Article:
The premises of several European publishing houses suspected of fixing the prices of their eBooks were searched yesterday (1 March) in dawn raids by EU competition authorities.
Though the European Commission will not reveal which countries or which companies were involved, early indications reveal that French publishers were a focal point of the raids.
At 10.30am yesterday, EU inspectors swooped on French publisher Albin Michel to inspect the records, notebooks, tablets and mobile phones of executives and their assistants, according to French website 01Net.com.
The investigators reportedly sifted through nine computers looking for evidence of price-fixing with other eBook publishers.
Later in the day, the EU inspectors arrived at the offices of three other publishers, Hachette, Flammarion and Gallimard.
"The only thing they will find are legal contracts on the price of digital books," joked Francis Esménard, president of Albin Michel.
"They descended on us like cowboys," Esménard said.
According to 01net.com, by 16:20 only three of the nine computers had been returned to their owners. At the same time, other agents arrived at Hachette, Flammarion and Gallimard.
The European Commission today issued a statement confirming the raids but did not say which companies were involved.
"The Commission has reason to believe that the companies concerned may have violated EU antitrust rules that prohibit cartels and other restrictive business practices," the EU executive said.
France has recently passed a law allowing publishers to agree on prices. France has historically had a fraught books market and prices are fixed by law to protect smaller book retailers.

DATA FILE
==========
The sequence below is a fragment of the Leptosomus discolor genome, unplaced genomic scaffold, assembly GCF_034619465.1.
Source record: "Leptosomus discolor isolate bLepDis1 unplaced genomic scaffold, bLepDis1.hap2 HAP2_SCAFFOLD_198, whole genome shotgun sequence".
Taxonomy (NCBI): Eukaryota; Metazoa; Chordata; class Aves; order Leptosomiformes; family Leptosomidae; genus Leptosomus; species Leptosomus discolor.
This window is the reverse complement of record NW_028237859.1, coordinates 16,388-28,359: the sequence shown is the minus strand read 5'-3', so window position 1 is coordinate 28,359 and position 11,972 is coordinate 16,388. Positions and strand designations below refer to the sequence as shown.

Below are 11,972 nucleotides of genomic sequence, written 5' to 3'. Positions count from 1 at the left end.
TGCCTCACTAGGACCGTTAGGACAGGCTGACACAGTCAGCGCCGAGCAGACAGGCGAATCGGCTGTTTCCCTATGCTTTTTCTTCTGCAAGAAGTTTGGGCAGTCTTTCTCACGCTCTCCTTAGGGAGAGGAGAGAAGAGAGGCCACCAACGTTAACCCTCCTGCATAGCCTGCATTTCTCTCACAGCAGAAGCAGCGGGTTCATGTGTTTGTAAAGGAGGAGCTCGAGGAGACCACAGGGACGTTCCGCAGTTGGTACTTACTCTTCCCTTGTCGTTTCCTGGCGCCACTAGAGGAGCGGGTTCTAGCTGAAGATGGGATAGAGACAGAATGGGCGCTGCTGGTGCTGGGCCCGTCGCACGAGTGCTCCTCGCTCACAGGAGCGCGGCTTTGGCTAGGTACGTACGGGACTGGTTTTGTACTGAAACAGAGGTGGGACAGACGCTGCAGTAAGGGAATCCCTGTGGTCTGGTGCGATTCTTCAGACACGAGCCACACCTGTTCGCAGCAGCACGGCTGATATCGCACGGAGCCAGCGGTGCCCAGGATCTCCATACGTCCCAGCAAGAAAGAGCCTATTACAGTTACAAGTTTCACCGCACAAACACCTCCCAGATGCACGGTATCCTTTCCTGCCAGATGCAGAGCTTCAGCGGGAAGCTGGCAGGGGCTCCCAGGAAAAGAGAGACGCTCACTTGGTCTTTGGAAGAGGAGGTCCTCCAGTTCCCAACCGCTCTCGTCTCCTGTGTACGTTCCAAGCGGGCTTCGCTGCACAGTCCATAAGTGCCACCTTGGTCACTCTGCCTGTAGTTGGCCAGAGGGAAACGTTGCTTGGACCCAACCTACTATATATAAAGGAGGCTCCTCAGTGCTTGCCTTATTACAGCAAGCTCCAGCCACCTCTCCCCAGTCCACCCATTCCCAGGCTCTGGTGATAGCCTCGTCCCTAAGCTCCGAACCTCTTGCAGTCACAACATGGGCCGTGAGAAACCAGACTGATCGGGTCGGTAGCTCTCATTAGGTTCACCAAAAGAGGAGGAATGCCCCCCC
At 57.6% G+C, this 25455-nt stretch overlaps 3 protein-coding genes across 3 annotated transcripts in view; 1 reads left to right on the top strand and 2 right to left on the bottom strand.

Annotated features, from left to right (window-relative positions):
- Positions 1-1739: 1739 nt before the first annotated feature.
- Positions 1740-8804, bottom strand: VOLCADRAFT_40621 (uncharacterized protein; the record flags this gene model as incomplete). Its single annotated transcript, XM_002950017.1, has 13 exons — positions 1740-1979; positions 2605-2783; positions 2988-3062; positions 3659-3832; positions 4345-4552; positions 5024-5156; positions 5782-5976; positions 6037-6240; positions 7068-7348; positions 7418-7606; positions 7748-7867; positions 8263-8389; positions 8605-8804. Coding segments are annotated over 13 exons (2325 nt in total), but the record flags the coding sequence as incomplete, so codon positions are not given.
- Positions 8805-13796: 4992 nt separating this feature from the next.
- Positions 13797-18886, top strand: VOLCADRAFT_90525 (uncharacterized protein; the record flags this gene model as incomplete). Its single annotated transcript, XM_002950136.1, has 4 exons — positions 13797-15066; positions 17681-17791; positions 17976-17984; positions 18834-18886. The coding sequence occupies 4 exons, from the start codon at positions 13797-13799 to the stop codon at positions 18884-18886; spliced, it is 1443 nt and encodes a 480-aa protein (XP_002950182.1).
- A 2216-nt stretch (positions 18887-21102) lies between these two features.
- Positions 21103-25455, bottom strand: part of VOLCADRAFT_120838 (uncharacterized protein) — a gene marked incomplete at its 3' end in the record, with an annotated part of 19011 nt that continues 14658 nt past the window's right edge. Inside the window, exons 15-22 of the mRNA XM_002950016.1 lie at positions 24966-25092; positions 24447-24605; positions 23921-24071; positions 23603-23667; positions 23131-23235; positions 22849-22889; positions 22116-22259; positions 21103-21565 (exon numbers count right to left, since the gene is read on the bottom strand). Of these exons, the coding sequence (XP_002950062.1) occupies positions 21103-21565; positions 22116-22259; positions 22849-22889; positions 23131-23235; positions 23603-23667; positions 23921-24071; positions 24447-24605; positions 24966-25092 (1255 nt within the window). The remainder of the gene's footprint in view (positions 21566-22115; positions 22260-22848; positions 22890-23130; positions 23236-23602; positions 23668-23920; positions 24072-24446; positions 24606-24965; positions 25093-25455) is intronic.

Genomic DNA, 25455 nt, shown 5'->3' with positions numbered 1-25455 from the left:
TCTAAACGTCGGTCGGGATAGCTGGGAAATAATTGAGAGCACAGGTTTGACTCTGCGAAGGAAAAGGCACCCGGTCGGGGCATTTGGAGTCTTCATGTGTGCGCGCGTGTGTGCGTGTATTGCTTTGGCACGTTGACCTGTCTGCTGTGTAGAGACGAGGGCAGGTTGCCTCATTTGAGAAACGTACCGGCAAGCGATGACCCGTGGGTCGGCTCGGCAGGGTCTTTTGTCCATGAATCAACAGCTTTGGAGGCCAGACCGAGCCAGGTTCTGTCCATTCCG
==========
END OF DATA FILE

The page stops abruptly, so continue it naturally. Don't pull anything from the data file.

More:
The 'Lang law', drafted by the former Minister of Culture Jack Lang in 1981, allows the publisher to determine the price of a new book and to print it on the cover. The seller can only reduce it by a maximum of 5%, or on special "sales days", but this does not apply to second-hand books.
The law reportedly goes against EU competition rules and apparently spurred yesterday's raids.
Esménard told 01net that publishers' hands have been forced by Amazon, which is evading taxes in Luxembourg.
"This operation is remote-controlled by Amazon. They settled in Luxembourg to avoid paying VAT in France and they want to sell the books at any price, as they do in the United States, offering bestsellers at $9.90. But they will not have our files!" Esménard said.
Amazon dominates the market for physical books, while its burgeoning eBooks business has driven down the cost of digital books, leading publishers to take action.
Traditional publishing houses claim they need to be afforded some room for manoeuvre on prices because they need to cover costs, like salaries for editors and authors, which Amazon's online retail business does not have.
Amazon declined to react to any the above comments.
Unannounced inspections or "dawn raids" are the first step of investigations into suspected anticompetitive practices. The second step is usually a letter warning the company of the European Commission's concerns, called a "statement of objections".
The Commission's inquiry into the French eBooks market comes in the wake of an identical investigation in Britain last month over alleged eBook price-fixing there.
In the 1980s the Commission allowed governments to fix the price of books as long as it did not affect countries' exchanges. However this was agreed at a time when eBooks did not exist.
If the publishers are found out for price fixing of eBooks, they could face heavy fines.
- European Commission:Memo on raids
- O1net.comArticle on French raids
- EURACTIV Slovakia:Komisia preh?adala knižné vydavate?stvá. Podozrieva ich, že sa dohodli